Anyone interested in seeing what kind of films James Spader started his career with should begin with Tuff Turf. The New Kids would show a darker side of Spader, but that film also covers the same territory. The story deals with a spoiled brat troublemaker (Spader) whose family is forced to move to a seedy area of L.A. from Connecticut after they somehow lose all their money. Back where he comes from, you can tell Spader was the toughest and coolest kid in school, but the tougher kids from his new school quickly have him on the run. After breaking up an attempted mugging by the school's toughest gang, Spader gets his butt kicked and his property destroyed numerous times. To make things worse of course, Spader falls in love with the gang leader's girlfriend (Richards), and she has feelings for him, too. Needless to say, you don't mess around with a gang leader's woman! Even if you are James Spader.
The film, though full of clichés as ancient as Romeo and Juliet, starts off with definite promise. The opening scene where Spader stops the mugging is exceptional. It's well-paced,well- filmed, and the action blocked perfectly. Every step the gang members take across the street as they pull out their weapons is well-choreographed. The film shifts gears somewhat as we see Spader adjust to his new school the following day. We are introduced to Robert Downey Jr.'s character, and he always livens things up in any film. His character is a bit of an enigma, to be certain. He quickly befriends Spader, yet he seems to know the gang well enough to borrow the gang leader's Camaro and things like that. He also plays drums for a pretty cool punk band we are introduced to a while later.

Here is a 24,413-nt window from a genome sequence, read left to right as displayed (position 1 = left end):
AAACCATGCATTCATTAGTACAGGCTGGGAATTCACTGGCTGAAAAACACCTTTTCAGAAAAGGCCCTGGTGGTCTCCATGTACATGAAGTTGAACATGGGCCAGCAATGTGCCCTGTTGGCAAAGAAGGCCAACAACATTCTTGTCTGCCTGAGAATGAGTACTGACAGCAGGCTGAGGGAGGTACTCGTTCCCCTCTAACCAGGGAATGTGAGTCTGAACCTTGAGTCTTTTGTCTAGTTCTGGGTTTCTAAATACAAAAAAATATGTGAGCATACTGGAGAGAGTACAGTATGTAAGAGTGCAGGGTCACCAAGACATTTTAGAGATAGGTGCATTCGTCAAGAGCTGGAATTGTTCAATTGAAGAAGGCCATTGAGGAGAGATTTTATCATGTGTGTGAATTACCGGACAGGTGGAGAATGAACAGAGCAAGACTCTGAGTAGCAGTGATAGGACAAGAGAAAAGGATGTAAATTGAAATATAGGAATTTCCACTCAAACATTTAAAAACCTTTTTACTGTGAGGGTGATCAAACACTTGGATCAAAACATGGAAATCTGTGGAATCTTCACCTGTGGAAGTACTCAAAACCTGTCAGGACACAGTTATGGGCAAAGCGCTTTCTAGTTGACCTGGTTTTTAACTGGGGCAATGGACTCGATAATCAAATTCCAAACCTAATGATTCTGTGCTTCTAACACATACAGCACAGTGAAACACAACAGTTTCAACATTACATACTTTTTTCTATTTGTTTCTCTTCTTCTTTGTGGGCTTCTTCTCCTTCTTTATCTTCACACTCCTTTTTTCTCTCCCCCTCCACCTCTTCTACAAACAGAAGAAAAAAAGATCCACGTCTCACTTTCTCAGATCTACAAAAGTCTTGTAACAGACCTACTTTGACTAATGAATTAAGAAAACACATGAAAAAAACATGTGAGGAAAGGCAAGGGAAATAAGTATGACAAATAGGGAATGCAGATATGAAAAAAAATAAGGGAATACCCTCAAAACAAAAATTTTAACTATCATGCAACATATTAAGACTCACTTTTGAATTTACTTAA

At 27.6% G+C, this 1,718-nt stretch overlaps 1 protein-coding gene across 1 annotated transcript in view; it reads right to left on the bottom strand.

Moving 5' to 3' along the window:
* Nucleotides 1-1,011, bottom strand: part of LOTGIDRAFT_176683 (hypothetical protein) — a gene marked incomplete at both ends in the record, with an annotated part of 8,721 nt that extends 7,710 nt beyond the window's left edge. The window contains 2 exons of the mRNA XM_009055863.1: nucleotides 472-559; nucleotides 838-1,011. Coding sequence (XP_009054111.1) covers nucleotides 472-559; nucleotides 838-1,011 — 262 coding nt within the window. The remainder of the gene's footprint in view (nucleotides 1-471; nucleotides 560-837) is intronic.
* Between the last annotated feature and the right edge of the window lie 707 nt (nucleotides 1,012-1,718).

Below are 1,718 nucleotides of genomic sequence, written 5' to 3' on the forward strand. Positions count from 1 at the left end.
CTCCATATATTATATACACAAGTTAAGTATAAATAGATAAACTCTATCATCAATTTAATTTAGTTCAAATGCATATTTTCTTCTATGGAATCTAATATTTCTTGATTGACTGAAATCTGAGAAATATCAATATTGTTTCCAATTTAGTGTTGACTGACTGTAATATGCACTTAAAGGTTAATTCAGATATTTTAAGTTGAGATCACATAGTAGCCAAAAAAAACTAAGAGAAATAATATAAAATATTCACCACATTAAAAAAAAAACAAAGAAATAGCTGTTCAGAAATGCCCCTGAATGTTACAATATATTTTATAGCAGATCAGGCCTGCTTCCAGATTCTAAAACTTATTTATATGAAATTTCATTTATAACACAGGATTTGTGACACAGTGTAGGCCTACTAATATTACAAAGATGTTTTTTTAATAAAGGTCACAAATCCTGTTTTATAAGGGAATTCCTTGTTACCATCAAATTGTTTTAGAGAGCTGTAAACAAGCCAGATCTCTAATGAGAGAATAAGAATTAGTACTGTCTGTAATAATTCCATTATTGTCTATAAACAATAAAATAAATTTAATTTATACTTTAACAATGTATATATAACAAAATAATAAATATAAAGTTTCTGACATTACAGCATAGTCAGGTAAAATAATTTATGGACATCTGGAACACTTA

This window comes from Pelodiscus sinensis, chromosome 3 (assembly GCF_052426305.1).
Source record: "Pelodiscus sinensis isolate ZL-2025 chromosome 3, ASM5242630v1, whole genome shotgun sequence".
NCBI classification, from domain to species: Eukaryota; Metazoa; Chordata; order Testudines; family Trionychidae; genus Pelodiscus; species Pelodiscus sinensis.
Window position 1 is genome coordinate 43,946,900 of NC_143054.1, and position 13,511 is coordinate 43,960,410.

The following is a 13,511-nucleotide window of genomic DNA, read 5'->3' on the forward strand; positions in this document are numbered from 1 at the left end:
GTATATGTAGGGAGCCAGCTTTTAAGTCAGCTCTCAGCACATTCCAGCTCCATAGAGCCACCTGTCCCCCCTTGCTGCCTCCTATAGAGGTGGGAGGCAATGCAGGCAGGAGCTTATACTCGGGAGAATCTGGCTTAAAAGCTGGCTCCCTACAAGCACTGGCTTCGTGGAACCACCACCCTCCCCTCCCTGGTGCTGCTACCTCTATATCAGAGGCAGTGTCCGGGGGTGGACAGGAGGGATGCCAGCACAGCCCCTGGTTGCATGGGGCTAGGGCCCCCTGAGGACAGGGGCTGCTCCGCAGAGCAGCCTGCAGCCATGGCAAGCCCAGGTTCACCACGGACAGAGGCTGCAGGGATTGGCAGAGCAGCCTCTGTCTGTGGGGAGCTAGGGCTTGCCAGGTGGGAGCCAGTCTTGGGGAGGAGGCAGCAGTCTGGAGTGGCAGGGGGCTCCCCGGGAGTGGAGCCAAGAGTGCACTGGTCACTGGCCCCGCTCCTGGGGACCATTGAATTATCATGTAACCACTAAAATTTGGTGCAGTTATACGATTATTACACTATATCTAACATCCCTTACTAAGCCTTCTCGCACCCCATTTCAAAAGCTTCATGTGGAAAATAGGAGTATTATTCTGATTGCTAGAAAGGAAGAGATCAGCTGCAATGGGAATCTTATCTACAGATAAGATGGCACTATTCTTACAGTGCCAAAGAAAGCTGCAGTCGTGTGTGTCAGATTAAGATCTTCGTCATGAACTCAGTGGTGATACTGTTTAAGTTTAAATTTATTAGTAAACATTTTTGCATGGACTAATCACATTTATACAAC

The tone of the film is wildly inconsistent. The second half hour is bewilderingly bad. Spader, Downey, Richards, and another chick take the gang leader's car for a joyride to some posh locations where presumably Spader feels more at home. The group invades a country club in an excruciatingly bad scene which culminates with Spader playing the piano for his new love interest while she sits atop the instrument and looks embarrassed. Spader's singing performance sounds a lot like the first out-take of a James Blunt recording session before he's warmed up. In other words, it sucks. Things get worse as the group moves to a trendy dance club and Richards does some kind of dirty dance while the entire venue stops to check her out. Simply put, the scene is horrible.
The acting is good enough. Spader and Downey just pretty much be themselves. Richards is certainly worth risking your life over. She's pretty, and she's cool enough to have Motley Crue pictures all over her bedroom walls! Paul Mones, who plays the gang leader is charismatic, but ultimately kind of wimpy. He really isn't too intimidating without his homies, and none of them look that tough, (excuse me...TUFF) either. Some of the music is a great example of the early 80s punk scene in L.A.. That Jack Mack and the Heart Attack band from the club is pretty lame, to say the least! No wonder some guy bombed the 1996 Olympics while they were playing a show! The Verdict: 5 of 10 stars. Basically for James Spader fans, only.
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